(Cover picture courtesy of Staffer’s Book Review.)
The outbreak tore the U. S. in two. The east remains a safe haven. The west has become a ravaged wilderness. They call it the evacuated states.
It is here that Henry Marco makes his living. Hired by grieving relatives, he tracks down the dead and delivers peace.
Now Homeland Security wants Marco for a mission unlike any other. He must return to California, where the apocalypse began. Where a secret is hidden. And where his own tragic past waits to punish him again.
But in the wastelands of America, you never know who—or what—is watching you…
I honestly can’t decide which book I love the most: Feed by Mira Grant or The Return Man by V. M. Zito. And for those of you who know how much I loved Feed, you’ll know that that’s the best comparison I can give. This is the best book I’ve read in the past few months and is a fitting start to my reading challenge.
Marco is living in the Evacuated States, working as a return man, someone who kills the zombies of people who hire him. The logic behind this is that no one wants to know their loved one is shambling around somewhere, slowly rotting and possibly even suffering. However, when the Department of Homeland Security ‘hires’ (coerces) him into putting down one particular man he knew a while ago, before the Resurrection. His connection to the man, Roger Ballard, is slowly revealed through flashbacks that, surprisingly, don’t halt the action. V. M. Zito actually makes readers care about Marco, which is why the flashbacks are interesting and exciting.
However, Marco isn’t traveling alone to California to put down Roger. He’s travelling with Kheng Wu, my favourite character. I can’t say much about him because that would spoil things, but his back and forth dialogue with Marco is priceless. The Return Man rotates between Wu’s and Marco’s points of view, which is a good thing because Wu is hiding his motivations and true identity from Marco and despite himself, will come to respect the American.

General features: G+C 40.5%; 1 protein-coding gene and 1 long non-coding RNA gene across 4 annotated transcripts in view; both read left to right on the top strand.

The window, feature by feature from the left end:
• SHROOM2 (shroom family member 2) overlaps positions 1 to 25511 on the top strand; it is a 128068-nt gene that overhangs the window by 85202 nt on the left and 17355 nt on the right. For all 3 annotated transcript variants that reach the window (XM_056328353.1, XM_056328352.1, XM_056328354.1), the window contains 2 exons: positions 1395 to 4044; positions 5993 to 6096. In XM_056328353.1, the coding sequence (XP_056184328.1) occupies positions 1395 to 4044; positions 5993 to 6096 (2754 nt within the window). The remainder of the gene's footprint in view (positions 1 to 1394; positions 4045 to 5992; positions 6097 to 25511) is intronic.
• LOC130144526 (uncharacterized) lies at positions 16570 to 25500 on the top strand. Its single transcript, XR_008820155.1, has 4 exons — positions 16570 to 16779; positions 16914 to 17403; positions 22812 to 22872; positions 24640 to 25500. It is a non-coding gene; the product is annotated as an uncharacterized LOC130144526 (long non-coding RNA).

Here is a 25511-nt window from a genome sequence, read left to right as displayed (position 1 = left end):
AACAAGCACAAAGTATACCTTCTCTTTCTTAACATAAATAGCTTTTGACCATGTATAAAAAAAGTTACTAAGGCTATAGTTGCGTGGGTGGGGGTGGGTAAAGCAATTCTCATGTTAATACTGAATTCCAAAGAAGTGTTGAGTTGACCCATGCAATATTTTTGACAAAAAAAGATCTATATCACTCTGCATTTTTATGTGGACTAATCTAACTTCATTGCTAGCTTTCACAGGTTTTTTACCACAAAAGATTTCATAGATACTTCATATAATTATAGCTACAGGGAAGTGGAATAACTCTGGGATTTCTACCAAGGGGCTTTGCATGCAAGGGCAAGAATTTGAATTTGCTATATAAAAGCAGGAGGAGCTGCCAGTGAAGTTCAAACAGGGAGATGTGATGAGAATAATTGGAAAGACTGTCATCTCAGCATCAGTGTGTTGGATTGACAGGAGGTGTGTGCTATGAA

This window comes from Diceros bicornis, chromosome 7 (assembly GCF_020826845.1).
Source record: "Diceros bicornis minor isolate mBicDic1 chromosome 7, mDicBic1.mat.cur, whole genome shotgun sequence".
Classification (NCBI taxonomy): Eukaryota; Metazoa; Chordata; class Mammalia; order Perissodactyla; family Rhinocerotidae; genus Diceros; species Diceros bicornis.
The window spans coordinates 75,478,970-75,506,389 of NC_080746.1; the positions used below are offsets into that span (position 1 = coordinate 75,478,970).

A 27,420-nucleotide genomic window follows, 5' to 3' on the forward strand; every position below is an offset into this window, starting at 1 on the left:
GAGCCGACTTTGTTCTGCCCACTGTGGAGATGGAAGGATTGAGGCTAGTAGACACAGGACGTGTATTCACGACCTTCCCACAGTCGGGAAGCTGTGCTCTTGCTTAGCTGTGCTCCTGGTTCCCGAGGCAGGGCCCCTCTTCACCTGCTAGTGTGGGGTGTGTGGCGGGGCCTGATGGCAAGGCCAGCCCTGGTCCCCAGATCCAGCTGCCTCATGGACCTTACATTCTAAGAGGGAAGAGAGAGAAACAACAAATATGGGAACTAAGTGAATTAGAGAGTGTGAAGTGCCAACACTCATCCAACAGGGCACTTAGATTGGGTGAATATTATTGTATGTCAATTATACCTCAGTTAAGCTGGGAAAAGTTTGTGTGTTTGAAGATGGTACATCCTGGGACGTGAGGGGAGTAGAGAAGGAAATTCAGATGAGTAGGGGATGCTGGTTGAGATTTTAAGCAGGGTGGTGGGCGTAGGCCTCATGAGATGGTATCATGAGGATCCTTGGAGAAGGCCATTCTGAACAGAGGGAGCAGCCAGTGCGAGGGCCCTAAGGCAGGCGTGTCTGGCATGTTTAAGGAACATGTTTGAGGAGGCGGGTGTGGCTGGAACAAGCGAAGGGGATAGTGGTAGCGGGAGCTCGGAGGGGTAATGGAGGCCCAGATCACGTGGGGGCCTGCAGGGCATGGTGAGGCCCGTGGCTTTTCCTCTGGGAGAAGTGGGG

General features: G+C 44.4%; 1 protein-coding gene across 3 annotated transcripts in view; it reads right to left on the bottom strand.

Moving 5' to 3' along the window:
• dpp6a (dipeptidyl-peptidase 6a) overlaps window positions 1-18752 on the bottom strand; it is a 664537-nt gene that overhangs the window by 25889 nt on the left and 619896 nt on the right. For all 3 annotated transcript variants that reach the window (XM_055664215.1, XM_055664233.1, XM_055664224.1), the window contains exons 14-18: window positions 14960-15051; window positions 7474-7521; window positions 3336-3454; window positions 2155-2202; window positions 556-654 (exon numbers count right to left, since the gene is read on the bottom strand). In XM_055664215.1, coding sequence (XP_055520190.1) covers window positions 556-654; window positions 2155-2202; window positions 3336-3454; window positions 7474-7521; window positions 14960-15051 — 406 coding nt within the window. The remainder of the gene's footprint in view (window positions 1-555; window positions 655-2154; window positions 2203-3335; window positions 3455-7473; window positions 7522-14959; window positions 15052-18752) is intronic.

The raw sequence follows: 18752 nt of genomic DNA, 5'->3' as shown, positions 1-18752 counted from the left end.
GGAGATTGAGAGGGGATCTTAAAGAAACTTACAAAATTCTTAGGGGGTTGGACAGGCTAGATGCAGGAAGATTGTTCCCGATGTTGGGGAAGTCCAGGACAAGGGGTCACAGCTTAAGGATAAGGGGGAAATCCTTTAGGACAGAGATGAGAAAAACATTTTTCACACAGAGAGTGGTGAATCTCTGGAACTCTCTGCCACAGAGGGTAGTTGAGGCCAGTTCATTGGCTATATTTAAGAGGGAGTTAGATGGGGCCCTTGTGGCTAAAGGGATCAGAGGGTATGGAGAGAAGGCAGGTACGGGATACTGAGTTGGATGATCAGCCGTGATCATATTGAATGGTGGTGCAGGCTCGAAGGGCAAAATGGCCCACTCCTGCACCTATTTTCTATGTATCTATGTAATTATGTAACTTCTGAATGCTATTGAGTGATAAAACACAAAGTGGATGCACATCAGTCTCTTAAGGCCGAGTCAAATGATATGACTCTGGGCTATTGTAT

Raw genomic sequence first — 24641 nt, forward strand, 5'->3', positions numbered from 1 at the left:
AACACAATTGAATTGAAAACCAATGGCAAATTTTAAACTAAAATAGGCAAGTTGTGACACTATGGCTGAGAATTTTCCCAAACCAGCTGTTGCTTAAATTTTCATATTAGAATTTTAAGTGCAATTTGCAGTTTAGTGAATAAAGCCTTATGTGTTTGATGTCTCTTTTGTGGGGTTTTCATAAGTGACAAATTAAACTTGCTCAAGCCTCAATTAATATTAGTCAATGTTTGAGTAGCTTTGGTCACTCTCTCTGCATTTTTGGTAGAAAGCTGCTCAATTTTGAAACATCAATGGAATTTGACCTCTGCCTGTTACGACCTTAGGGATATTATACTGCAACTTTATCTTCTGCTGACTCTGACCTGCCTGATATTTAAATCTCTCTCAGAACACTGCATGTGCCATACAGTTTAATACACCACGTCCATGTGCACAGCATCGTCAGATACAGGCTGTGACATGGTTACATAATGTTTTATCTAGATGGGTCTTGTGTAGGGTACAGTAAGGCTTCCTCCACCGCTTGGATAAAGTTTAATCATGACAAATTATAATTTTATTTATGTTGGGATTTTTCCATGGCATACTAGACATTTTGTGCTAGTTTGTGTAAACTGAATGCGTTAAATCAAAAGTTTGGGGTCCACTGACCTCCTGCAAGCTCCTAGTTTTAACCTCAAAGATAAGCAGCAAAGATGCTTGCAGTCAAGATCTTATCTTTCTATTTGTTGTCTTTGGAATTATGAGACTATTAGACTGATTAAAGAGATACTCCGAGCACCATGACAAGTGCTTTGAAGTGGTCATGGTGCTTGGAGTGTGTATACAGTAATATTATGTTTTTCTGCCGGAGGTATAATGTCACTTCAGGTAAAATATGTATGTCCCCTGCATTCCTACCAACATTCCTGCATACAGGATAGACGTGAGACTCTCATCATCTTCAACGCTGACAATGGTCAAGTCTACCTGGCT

The Return Man is a pretty serious story, which is why it’s a relief that Zito used humour occasionally to keep things from becoming too depressing. Mira Grant did the same thing with Feed (another reason why the comparison is so fitting). Both authors write things in graphic detail, but the subject of this detail is different.
Mira Grant focuses more on the Kellis-Amberlee virus that creates zombies whereas Zito focuses on the zombies themselves. In extremely graphic detail. I expected some details, but the warnings in the Amazon reviews did not do it justice. Although it takes a lot to gross me out, I suggest that the weak of stomach and regular readers do not eat while reading The Return Man. Especially not something chewy and meaty like jerky. You have been warned. So don’t be like a lot of people who gave the book a mediocre rating because of the gore. Since I’ve warned you, you have no excuse. Here’s a sample passage from page 153:
“A sludge of blood and offal carpeted the floor, inches thick. But solid. Hardened with time. The bodies had been dead for years, dried now and colourless. Spines torn apart, brains gnashed. These victims had been devoured too quickly, too completely to resurrect.”
The plot is fast-paced and unpredictable, what with zombies around every corner. Unlike a lot of books with huge plot twists, the ending of The Return Man actually makes sense, even if it is a bit sad. And what a plot twist in the Epilogue, just when you think it’s all over! I want the next book now, but unfortunately there is no word on when Zito plans to write the sequel. After all, his debut novel was just released in 2012.
I give this book 5/5 stars.